Optofluidics For Programmable Matter And Solar-Powered Mobile Microfluidics For Global Health
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During my PhD studies I have worked on developing a number of optofluidics-based technologies with a primary emphasis on creating systems that maintain a relatively simple design and infrastructure while achieving a high level of functionality in their ability to perform complex tasks. Generally speaking my projects fall into two categories: programmable matter and global health. Programmable matter is the concept of creating a substance that can be reprogrammed and reconfigured to perform different tasks when the need arises. I developed an assembly technique that utilizes laser heating to create bubbles in a microfluidic environment, which are then used to connect microscale components. By granting the user control over placement of these "bubble latches," arbitrary structures can be formed and reconfigured in situ. My other projects have revolved around developing mobile microfluidic technologies, particularly for global health applications. This is driven by the fact that for all the significant advancements in lab-on-a-chip (LOC) technologies, consumer level uptake of such devices has been limited. This is primarily due to the need for a large number of external components (power source, computer, pump, etc.) to support the microfluidic chip, thus confining most technologies to lab settings. In my work I addressed some of the major overarching limitations of current LOC systems by exploiting the ubiquity of solar energy and smartphone technology to enable new microfluidic-based diagnostics. For example, by using an external light source such as sunlight, I demonstrated the ability to control flow in a microfluidic device without the need for powered pumps or valves. I have also invented a smartphoneassisted solar thermal method to perform polymerase chain reaction, a biochemical technique for amplifying nucleic acids. These novel technologies provide a means to perform complex diagnostics while dramatically reducing the reliance on external power and infrastructure. Such innovations could in the coming years help transform the healthcare landscape, particularly in the developing world.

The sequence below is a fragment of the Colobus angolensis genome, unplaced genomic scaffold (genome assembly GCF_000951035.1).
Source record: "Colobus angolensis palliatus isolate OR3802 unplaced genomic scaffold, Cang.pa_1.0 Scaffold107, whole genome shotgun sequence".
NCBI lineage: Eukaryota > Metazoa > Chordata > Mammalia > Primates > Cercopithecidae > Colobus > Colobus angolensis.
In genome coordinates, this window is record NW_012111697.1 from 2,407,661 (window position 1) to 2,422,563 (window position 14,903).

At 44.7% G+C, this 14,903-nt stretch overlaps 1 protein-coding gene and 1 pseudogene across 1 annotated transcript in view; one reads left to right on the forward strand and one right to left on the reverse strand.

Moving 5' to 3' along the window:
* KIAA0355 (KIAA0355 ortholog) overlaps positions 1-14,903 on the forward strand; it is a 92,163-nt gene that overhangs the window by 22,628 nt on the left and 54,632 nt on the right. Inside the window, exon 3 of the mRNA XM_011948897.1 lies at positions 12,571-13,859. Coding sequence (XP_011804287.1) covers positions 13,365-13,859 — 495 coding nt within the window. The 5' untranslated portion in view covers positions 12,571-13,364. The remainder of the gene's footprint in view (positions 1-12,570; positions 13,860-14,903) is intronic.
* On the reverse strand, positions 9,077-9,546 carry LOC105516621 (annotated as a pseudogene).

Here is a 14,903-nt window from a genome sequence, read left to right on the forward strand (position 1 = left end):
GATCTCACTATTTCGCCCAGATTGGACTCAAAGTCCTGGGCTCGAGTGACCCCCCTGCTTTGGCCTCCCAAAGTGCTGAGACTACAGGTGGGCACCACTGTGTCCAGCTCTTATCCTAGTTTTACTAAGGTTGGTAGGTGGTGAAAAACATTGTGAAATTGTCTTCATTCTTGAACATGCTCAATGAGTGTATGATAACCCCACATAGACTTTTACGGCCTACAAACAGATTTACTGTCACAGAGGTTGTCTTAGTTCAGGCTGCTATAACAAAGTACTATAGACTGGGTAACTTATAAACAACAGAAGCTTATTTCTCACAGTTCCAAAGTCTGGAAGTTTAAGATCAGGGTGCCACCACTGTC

optofluidics; global health; mobile health
Craighead, Harold G; Lipson, Hod
Ph. D., Mechanical Engineering
Doctor of Philosophy
dissertation or thesis